Performance and User Feedback
The P-2000 was surprisingly good at displaying static images – the pictures were always sharp, with bright, vivid colors. You can also zoom into the picture to get a better view of some fragment. As for negative aspects, I should note the lack of support of the JPEG Progressive format and a not comprehensive support of RAW files (particularly, the viewer doesn’t support RAW files from my Olympus). These facts limit the functionality of the viewer quite tangibly.
The video playback also is not completely impeccable. The 30fps promised by the manufacturer vanish somewhere if you press the Seek button during playback and then press Play again. In this case the video starts to advance at a sluggish pace, about 2-3 frames per second (I checked this out on the sample pre-recorded by the manufacturer). Another strange thing is that there was a hissing sound in the speaker as I was viewing a video file recorded by a Canon S1-IS digital camera at a faster speed. Speaking about the sound, I didn’t like that I had to set the sound volume to the maximum to hear at least something. The speaker is very, very quiet, so headphones would be a nice accessory to the viewer.
For our performance tests of the P-2000 we used SanDisk Ultra II CompactFlash and IBM Microdrive storage media with 1GB storage capacity. We saved the data (digital photo album) onto each of these media. After that we measured the time it takes to copy the entire album from the card onto the hard drive of the P-2000 viewer and back. Here is the diagram composed according to the obtained results:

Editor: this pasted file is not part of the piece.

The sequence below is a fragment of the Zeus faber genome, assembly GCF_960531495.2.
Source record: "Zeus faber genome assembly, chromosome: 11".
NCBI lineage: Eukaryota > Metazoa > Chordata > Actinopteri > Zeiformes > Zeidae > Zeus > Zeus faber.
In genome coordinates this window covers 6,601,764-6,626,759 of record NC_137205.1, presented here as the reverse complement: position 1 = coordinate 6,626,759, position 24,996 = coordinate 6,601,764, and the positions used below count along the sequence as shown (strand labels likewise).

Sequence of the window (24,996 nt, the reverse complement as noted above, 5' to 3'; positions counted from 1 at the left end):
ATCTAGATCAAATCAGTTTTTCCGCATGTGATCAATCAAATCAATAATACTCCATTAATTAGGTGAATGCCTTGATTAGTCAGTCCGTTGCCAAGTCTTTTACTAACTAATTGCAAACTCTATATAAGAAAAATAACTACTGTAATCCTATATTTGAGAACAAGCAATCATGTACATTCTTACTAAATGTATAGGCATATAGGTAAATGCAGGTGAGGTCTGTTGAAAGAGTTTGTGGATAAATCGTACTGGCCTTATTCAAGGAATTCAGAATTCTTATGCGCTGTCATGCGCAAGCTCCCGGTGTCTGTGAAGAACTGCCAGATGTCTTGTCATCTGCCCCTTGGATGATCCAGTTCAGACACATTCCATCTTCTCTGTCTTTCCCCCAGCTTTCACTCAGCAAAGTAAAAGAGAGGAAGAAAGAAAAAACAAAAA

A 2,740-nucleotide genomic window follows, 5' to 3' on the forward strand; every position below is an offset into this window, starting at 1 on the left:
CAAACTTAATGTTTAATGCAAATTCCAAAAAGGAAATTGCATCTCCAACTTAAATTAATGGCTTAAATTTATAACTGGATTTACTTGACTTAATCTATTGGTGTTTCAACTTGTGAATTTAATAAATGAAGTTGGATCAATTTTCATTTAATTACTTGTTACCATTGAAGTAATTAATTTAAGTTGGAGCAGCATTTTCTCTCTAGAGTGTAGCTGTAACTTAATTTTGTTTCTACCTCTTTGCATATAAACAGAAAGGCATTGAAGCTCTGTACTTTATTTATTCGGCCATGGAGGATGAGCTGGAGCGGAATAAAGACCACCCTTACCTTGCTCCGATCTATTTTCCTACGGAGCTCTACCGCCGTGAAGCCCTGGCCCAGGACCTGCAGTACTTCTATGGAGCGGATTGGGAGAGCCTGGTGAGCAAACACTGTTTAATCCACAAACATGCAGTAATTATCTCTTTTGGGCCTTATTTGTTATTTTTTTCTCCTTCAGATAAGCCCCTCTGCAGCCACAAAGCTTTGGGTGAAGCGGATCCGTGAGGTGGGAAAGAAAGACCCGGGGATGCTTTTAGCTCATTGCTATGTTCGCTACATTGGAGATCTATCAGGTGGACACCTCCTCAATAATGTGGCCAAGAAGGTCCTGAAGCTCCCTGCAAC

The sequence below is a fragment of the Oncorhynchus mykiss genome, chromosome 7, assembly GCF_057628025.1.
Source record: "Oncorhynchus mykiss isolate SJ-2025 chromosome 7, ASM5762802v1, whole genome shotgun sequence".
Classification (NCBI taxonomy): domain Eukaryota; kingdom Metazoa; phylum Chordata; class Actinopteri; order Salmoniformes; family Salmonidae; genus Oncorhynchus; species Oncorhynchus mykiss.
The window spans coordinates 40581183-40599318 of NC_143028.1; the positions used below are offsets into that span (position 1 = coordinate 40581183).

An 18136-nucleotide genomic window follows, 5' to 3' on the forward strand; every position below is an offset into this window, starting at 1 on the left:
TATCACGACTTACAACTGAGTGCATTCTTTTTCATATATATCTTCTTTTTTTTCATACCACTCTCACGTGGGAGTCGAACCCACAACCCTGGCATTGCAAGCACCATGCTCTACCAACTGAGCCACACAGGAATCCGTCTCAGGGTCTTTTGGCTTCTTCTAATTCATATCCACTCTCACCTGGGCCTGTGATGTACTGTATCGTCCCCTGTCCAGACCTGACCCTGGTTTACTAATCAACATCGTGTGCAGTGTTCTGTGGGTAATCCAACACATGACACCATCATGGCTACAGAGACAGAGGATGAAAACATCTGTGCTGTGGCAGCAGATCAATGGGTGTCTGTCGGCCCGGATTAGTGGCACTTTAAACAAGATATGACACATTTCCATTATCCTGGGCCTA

Let me explain a few things about the diagram. The total size of the copied data is 438MB (which is almost 50% of the storage capacity of our media). The red color stands for the results during data copying from the storage card onto the P-200 drive. The orange color stands for the copying from the P-2000 viewer back onto the removable media.
This diagram gives us very clear idea of the EPSON P-2000 Multimedia Storage Viewer performance characteristics. You are the ones to decide if it is fast enough for your needs. Unfortunately, you cannot access the flash cards installed into the corresponding slots of this device from the PC, otherwise I would have tested the viewer card reader copy speed.
After that we tested the performance of the internal hard disk drive of the P-2000 with the help of the FC-test program. We have already discussed its major working principles and evaluation criteria many times in our previous HDD reviews, so I won’t repeat anything here. The next diagram shows the results obtained for 1, 10 and 100MB file blocks:
As for additional playback features, some control functions are lacking. For example, you cannot play a video clip in a loop or use play-lists. There are some other things missing a modern portable player can’t do without.
We were very pleased with the user’s manual, which seems to describe in detail nearly all possible issues with corresponding solutions. Yet anyway, the overall impression from the device is positive rather than negative.